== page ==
The EC2 administrative server must be configured with the information to remotely install applications, specify them for the image using the Image Assistant APIs. To configure this, you need an application that can be installed silently or without needing any interaction. For this example, I am using Notepad++.
Next, open up File Explorer and browse to the C drive. In the root of the C drive, create the following folder structure:
In the Notepad++ folder, create a file called manifest.txt and place the following lines in it. This file is used to optimize the application launch files to accelerate launch time. This is an example for how the file should be formatted, and not a complete list for Notepad++. For more details about optimizing the launch of your application, see Optimizing the Launch Performance of Your Applications with the Image Assistant CLI Operations section in the AppStream 2.0 documentation.
Next, create a CSV file in C:\Source named ApplicationList.csv. This file specifies the application install details to be executed on the image builder and the application metadata for the Image Assistant APIs.
The CSV fields match the fields that you see on the Image Assistant graphical user interface and the Image Assistant APIs. The CSV should have a first row with column names, and subsequent rows with the application metadata. For this example, the CSV contains:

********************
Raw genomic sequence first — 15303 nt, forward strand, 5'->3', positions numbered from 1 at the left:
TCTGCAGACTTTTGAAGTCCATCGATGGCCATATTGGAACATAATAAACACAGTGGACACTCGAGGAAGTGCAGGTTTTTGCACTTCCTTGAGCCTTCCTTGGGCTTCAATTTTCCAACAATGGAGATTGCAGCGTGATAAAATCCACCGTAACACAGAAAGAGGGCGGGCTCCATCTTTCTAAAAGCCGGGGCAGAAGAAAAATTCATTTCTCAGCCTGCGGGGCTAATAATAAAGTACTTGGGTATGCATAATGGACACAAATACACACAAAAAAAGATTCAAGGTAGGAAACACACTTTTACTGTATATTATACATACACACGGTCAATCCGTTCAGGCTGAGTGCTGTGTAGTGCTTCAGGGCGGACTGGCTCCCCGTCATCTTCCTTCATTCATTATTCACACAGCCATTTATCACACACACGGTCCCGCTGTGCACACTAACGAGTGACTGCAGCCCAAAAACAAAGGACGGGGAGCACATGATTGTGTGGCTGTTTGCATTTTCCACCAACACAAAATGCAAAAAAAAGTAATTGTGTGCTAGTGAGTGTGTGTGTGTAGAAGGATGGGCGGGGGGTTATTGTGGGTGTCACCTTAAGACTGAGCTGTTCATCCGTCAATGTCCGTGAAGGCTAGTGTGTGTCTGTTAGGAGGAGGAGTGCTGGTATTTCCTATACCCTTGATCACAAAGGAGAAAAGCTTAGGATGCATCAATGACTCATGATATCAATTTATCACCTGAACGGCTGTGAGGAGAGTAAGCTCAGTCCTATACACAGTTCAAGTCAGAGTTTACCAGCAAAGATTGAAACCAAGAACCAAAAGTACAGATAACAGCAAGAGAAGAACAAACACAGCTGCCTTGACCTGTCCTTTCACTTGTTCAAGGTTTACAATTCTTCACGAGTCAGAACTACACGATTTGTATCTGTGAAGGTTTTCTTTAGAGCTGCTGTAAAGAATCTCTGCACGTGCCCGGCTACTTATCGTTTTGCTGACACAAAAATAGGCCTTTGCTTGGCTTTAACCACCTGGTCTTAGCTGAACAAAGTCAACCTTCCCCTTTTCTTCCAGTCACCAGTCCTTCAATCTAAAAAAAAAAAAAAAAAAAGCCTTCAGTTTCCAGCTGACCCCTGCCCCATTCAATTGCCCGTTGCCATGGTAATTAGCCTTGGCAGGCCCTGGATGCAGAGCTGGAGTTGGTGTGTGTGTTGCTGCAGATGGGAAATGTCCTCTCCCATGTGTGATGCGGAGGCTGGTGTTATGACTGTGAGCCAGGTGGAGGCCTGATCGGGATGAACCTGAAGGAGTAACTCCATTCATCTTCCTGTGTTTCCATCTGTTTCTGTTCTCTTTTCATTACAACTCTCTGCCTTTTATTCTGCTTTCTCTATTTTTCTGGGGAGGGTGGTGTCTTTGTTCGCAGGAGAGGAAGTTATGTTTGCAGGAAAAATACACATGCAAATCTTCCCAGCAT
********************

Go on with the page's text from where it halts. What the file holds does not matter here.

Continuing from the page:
Finally, in C:\Source, create a new Powershell file called Create-Image.ps1 and paste the following code in it. This script has two mandatory parameters:
- SourceFile—This should point to the CSV file created previously.
- ComputerName—The name of the image builder that you are targeting.
A third optional parameter, S3Bucket, can be provided. If it is specified, the script downloads the software out of the provided S3 bucket onto the image builder. It then silently installs the software, and adds it to the Image Assistant, based on the parameters provided in the .csv file.
When the script has processed each of the rows of the CSV file, it then initiates image creation on the remote image builder, creating an image with the following name format: <Image Builder Name>-MMDDYYYY-mm
Here’s the script:
Step 3: Programmatically create an image that has Notepad++
Now that you have everything prepared, you are ready to run the script. On the EC2 administrative server, launch PowerShell and change your working directory to C:\Source, then type the following:
After you run the PowerShell script, a credentials window pops up. Enter the username and password for the account that has administrator rights on the image builder.
First, the script copies Notepad++ to the target image builder, then it silently installs. Next Notepad++ is added to Image Assistant remotely via the Image Assistant CLI operations, then starts the image creation using the name. A successful execution of the script will have the following output.
Step 4: Validate that the image worked successfully
To confirm, launch the AppStream 2.0 console, navigate to the AWS Region in which your image builder is running, then choose Images. You should find the image in a Pending status and the image builder in the Snapshotting status. After the image reaches the available state, you can apply it to a fleet to start launching applications.
The new Image Assistant CLI operations for AppStream 2.0 grant you more control than ever over automating application and security updates. This post reviewed one way in which the Image Assistant CLI operations can be used to update your AppStream 2.0 Image Builders from one central location.